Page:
Should you buy a big and brawny diesel SUV in the current age of cleaner and greener automobiles? We take the 2022 BMW X3 xDrive20d for a spin to find out.
Not too long ago, SUVs and diesel engines used to go together like gin and tonic, especially in the high-end luxury segment. Not anymore, though. The aforementioned combo is now seen as a work of the devil, and the upshot of this is that diesel engines are being phased out from vehicles of all shapes and sizes.
While the diesel engine’s future is bleak, it isn’t completely dead yet. Take, for instance, the new 2022 BMW X3. Even in its latest avatar, it’s soldiering on with a diesel engine (although a petrol engine is available, too). So, if you can’t have your SUV without diesel, it’s one of the very few options right now. But the tricky part to answer is, should you really?
The Nose Job
Calling the 2022 X3 a facelift is a bit of a stretch because just like all new BMWs these days, it’s more of a nose job. You’ll notice that the front end is now dominated by a pair of flared nostrils, which are in keeping with the company’s current design language. The LED headlamps look sharp and now come with 5-Series-like J-pattern daytime LEDs. The side profile is more or less unchanged, except for new dual-tone turbine-shaped 20-inch alloy wheels. The rear end of the X3 seems a bit more aggressive, courtesy of its new LED taillamps, which seem to come directly from a local aftermarket tuning shop. I like them, but some of my team members didn’t.
Whether you like the new brash look of the X3 or not is something that you’ll have to decide. But, personally, I find it to be a little too loud. That said, I do feel that the updates have given the X3 its own unique identity – it’s got some attitude and a distinctive aura now.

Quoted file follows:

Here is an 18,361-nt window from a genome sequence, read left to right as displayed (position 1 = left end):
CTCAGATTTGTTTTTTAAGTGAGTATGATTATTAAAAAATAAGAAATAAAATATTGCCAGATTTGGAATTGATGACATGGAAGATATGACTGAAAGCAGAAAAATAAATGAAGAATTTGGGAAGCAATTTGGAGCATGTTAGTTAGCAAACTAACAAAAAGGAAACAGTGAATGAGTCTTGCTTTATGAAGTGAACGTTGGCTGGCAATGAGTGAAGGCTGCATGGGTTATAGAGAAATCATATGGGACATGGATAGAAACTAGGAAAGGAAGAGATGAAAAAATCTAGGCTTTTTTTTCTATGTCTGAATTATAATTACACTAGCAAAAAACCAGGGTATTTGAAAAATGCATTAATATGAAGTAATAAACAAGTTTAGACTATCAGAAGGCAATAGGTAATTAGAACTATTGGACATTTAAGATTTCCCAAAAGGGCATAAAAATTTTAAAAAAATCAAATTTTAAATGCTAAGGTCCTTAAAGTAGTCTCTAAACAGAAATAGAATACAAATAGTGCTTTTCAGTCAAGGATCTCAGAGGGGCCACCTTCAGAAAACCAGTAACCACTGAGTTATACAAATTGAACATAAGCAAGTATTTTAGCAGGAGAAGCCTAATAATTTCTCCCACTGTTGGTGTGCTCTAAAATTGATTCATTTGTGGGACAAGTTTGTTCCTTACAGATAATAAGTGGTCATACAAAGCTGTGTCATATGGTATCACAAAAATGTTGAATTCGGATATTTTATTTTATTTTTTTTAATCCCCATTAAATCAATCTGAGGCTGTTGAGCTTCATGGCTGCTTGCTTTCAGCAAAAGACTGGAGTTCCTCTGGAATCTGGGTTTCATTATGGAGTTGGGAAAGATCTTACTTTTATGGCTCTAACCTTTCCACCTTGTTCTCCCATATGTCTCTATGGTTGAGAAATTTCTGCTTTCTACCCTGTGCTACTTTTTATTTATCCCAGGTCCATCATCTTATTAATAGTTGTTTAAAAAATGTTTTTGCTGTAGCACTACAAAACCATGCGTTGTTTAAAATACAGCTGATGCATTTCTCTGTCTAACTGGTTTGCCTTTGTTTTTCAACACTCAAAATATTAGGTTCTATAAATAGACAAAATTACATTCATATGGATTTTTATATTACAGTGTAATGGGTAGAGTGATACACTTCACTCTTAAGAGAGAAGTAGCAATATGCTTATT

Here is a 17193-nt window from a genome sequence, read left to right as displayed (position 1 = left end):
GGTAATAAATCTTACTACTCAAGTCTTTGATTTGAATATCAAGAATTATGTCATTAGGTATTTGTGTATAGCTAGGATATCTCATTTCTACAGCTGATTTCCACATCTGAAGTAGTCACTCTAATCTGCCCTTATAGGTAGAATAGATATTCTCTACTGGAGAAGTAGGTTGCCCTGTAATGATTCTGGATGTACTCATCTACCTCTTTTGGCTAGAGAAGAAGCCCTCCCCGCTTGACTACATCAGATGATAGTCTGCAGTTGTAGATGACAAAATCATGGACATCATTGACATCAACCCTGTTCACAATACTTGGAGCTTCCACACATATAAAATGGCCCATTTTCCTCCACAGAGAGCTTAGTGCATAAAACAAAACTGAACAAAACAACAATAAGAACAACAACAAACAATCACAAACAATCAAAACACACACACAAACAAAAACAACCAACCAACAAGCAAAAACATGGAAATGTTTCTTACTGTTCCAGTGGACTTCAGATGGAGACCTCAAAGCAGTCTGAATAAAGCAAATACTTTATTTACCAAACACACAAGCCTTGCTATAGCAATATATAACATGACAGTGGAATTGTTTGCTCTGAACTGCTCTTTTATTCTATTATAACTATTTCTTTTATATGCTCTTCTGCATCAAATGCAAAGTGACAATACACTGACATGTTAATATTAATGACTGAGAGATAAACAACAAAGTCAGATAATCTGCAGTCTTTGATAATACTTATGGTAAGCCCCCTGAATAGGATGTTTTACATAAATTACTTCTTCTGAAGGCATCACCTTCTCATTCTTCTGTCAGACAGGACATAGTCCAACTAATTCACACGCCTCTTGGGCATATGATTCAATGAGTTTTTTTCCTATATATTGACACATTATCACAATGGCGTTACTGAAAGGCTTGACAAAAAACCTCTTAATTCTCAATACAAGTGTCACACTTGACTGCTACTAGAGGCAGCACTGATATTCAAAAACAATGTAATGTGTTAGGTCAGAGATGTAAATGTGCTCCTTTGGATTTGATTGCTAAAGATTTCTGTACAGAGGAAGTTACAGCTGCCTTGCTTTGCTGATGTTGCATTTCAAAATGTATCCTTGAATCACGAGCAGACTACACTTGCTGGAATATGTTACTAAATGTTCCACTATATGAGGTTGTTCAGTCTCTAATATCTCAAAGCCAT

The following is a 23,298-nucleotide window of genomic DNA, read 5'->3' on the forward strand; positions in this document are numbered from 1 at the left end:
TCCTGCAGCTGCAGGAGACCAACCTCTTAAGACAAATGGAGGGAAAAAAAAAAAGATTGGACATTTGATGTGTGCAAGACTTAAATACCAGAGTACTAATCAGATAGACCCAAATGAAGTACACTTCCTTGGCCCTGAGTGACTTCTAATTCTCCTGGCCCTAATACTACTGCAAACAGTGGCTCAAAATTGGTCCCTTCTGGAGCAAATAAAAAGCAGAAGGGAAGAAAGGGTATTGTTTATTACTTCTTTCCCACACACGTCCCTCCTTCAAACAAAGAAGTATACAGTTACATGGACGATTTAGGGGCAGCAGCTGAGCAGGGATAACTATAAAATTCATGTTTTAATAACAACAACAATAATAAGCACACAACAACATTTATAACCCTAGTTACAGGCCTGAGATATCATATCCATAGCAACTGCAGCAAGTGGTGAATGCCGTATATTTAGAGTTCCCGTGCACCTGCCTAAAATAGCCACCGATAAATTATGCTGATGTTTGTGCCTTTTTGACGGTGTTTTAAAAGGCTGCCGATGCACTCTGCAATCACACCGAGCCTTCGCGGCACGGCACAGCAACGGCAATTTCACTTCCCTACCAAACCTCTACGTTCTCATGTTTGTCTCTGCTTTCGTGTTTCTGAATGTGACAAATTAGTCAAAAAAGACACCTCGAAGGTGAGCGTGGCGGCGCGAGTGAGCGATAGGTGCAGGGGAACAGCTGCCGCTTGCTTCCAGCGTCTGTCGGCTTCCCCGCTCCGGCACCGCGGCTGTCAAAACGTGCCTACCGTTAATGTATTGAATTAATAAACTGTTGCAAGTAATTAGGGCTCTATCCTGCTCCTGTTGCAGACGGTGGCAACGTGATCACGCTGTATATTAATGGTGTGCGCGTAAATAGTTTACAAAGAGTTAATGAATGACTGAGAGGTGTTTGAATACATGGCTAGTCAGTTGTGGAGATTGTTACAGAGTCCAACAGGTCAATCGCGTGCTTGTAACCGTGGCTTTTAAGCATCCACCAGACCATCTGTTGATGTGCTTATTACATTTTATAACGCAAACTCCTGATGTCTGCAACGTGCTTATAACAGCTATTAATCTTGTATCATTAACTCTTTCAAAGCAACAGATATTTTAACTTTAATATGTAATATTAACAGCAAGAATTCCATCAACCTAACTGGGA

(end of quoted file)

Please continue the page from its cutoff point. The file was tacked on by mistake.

Inside, the X3 is a lovely place to be. It’s got a walnut brown and beige interior, coupled with sumptuous and super comfortable seats – in short, it’s everything you want in a mid-size luxury SUV. The quality and fit and finish levels are top-notch, as you’d expect. The dashboard layout is familiar – the new 12.3-inch touchscreen and 12.3-inch digital driver display are similar to the 3 Series, and so are other bits such as the steering wheel, gear selector, climate control buttons, and the iDrive rotary controller on the centre console. The screens are high resolution, and they work a treat. Plus, BMW’s iDrive OS is easy and intuitive to operate. You get wireless Apple CarPlay and Android Auto, and there’s a Harman Kardon sound system fitted as standard. A 360-degree camera, however, is surprisingly missing.
For back-seat passengers, the space is kind of tight, especially considering that it’s a luxury SUV that costs nearly ₹70 lakh. The knee room is just about adequate, but there isn’t enough under-thigh support, owing to a small seat squab. A prominent transmission tunnel also means that the middle passenger won’t share the comfort of others in the car, especially on a long drive.
Upping the Ante